by ron provine

     Today a friend of mine, a young Republican type with
tortoise shell glasses and 17 pairs of khakis, was
talking animatedly about the stock market and how it
just kept going up.  "Inflation is nowhere in sight! 
The economy is growing!  Things are great!"  I hadn't
seen anybody that happy since, one time a couple of
weeks back as I was on my way to sell blood to get
money to buy vodka I discovered a long-forgotten 20
dollar bill in my jacket pocket.  Naturally, his
earnest enthusiasm was contagious and I hurried home,
anxious to find my "Wall Street is Happy" prize in the
mail.  Perhaps some cash, or a watch, or even a
baseball hat.  Even a letter saying "Dear Ron - we would
just like to say thank YOU for the small part you have
played in the Dow Jones Average's unprecedented
growth.  Sincerely, The Syndicate of Rich White Old
Yale Men".  But, to my disappointment, for the 8,963rd
consecutive day of my life, I received absolutely no
benefit from Wall Street's astounding good fortune.

It's interesting, actually, the way Americans tend to follow the stock market as though it mattered much to them. Of late, the Dow Jones has become almost like a sports team. "The Dow is up again, Islanders won last night". And while it makes me feel all hot and bothered that, as an American, I live in the country with the best goddamned stock market in the world, one has to wonder, "If the stock market is so good, and I'm not benefiting from it at all, then who is? Is it that girl I hate so badly in my Moral Philosophy class?" And, ultimately "Since I am not benefiting from the stock market, while others are, how can I piss on their parade and make certain that nobody wins?"
The first question is easier to answer than the second. I will give you three guesses who benefits. Done guessing? Not real clever, are you? Didn't even come close - but that is because the answer is so glaringly obvious it blinded you - the same people benefit from this who benefit from every other feature of the American faux-capitalism. Rich guys. Specifically, rich guys who own or control corporations. Don't think of this as more anti-rich propaganda - well, okay, you may as well think of it as that. I just don't like those people very much. But for once, this is more than vitriol.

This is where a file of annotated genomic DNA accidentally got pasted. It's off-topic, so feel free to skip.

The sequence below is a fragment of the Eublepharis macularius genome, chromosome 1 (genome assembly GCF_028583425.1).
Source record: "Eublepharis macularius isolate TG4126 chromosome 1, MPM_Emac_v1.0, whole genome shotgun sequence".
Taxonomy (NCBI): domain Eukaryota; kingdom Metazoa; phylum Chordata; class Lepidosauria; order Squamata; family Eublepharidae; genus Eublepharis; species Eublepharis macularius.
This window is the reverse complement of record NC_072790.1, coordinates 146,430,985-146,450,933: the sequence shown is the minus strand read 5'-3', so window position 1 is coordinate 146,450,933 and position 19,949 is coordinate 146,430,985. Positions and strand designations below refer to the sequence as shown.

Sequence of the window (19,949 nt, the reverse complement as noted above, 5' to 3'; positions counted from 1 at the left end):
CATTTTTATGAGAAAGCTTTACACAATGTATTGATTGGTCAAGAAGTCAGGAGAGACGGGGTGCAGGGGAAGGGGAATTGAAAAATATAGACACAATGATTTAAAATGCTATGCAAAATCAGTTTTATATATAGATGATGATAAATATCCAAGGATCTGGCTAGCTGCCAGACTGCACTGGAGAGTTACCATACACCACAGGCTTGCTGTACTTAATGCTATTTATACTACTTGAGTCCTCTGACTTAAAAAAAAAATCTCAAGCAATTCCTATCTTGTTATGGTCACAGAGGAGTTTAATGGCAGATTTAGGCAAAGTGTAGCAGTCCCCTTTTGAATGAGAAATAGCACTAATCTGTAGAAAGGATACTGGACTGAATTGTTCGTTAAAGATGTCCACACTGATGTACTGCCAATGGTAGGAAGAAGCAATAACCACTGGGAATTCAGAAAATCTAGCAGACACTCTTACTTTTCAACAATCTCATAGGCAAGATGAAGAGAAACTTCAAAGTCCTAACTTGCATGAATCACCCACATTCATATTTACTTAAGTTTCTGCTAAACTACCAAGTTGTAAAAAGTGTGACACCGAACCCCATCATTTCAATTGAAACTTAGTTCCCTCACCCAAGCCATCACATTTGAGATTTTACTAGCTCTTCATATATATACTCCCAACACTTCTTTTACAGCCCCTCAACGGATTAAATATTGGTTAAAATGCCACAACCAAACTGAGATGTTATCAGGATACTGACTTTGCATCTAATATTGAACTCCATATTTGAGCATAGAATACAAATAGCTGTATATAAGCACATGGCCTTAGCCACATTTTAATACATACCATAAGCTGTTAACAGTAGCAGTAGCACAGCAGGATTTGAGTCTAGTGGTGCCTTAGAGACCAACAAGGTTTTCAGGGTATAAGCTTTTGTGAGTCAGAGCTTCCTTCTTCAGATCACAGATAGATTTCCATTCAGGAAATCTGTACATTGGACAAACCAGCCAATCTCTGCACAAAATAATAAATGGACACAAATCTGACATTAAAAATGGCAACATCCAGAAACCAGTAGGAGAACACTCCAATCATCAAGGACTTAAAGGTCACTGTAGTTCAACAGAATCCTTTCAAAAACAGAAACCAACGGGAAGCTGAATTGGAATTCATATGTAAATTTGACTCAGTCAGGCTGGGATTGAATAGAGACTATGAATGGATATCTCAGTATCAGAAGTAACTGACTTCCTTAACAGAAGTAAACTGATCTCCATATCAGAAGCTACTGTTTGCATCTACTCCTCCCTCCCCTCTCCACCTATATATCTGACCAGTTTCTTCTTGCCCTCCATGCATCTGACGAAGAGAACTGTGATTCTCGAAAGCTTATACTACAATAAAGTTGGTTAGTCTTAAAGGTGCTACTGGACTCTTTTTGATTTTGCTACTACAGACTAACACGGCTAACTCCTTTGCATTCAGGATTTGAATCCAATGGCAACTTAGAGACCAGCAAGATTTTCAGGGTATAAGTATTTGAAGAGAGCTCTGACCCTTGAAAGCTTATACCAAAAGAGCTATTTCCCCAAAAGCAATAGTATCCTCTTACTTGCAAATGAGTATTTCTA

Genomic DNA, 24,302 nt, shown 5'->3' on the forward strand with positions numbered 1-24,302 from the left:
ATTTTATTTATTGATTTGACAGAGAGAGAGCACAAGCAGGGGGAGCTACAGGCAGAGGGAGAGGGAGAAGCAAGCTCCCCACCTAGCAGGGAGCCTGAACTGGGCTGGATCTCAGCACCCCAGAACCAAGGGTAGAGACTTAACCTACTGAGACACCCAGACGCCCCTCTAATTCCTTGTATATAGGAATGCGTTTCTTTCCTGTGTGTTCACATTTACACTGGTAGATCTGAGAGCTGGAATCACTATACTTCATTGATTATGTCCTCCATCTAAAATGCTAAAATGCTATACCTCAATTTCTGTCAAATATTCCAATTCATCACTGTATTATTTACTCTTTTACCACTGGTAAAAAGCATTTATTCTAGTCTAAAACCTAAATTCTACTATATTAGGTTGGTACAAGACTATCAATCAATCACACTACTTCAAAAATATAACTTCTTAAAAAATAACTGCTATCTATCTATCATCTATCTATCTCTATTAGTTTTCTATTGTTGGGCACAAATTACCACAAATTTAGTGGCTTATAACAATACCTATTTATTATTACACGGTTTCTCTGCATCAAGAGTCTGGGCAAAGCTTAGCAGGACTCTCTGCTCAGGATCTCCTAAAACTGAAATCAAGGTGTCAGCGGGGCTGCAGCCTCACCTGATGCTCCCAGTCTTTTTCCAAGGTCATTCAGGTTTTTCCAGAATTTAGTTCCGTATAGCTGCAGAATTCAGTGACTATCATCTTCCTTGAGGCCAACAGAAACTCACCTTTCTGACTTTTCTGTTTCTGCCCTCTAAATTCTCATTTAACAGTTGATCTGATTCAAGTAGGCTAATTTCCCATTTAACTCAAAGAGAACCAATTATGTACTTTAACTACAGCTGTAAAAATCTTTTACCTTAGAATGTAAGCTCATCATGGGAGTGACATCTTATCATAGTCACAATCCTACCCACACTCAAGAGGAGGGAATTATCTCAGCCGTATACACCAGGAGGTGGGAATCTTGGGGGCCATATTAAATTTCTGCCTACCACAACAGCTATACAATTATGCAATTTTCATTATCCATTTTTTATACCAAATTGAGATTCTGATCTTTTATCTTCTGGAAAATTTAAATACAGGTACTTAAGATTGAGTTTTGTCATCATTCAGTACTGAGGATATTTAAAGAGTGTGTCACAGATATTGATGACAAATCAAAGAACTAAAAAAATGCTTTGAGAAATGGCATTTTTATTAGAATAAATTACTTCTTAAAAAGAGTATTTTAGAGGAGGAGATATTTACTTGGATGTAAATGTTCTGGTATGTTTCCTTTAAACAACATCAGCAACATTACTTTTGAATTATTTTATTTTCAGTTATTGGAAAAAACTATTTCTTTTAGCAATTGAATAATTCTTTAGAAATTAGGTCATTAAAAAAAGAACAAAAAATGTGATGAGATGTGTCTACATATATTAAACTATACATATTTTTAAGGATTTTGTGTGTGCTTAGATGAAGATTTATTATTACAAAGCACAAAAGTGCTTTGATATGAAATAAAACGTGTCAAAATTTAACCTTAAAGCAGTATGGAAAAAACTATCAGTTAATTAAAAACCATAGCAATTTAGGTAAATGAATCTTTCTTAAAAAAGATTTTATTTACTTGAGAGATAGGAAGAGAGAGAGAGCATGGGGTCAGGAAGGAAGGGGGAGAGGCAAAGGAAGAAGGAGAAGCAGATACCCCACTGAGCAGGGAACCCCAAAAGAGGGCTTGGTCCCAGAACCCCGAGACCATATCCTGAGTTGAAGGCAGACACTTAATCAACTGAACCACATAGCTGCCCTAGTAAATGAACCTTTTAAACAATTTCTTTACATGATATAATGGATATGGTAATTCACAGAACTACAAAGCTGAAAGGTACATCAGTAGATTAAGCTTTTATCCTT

The economic reports released today reveal that the economy is 'growing' in terms of corporate profits and the Dow Jones average at startling rates. And that's just lovely. I am sure the corporations deserve every penny as they are out there in the trenches everyday making this country better by giving us 17 kinds of fat-free peanut butter from which to choose and putting out a new SUV every other week.
However, what economists don't mention when they tout the unprecedented economic growth is that, while the Gross Domestic Product grew 4.8% since the year's beginning, when you factor in the loss of benefits and cutbacks in hours many American workers have faced, the average American salary has barely grown 4% IN 10 YEARS.
More disturbingly, 1989 was a recession period. This means that the average American makes barely 4% more money now than she did during our last serious economic crisis. While the upper crust of society is doing very very well indeed, reaping the benefits of corporate growth and stock market euphoria, the average American is doing about as well as they were during a recession. The gap widens between haves and have nots.
A logical conclusion would be that the average American is thus consuming about the same amount. Of course, when dealing with American consuming habits, logic usually needs to be tossed right out the window before we get anywhere at all. The average American is Spending like they have seen an income increase of 9-11% by maxing out their credit cards. After all - it's an economic boom! Why not live it up? Bankruptcies are through the roof as people find it impossible to pay for their conspicuous consuming.
Of course, in the end, the credit card companies get back every dime they lent out and interest rates Shylock wouldn't have charged even from those people who manage to get through bankruptcy proceedings. So, it seems another winner of our current economic boom is the credit card companies.
The only remaining question then, is how do we piss on the parade of these corporate fat cats? How do we claim our share of this 'economic boom'? Damned if I know - if I did I likely wouldn't tell you, unless of course I needed your help. For now, it's enough to realize that no matter what the television tells you the economic situation is like, the average American is, at best, a little better off than during our last recession, and most likely living beyond his means. The unlucky, poor American - broken, disheartened, barely able to make ends meet. Economic growth is a great thing.
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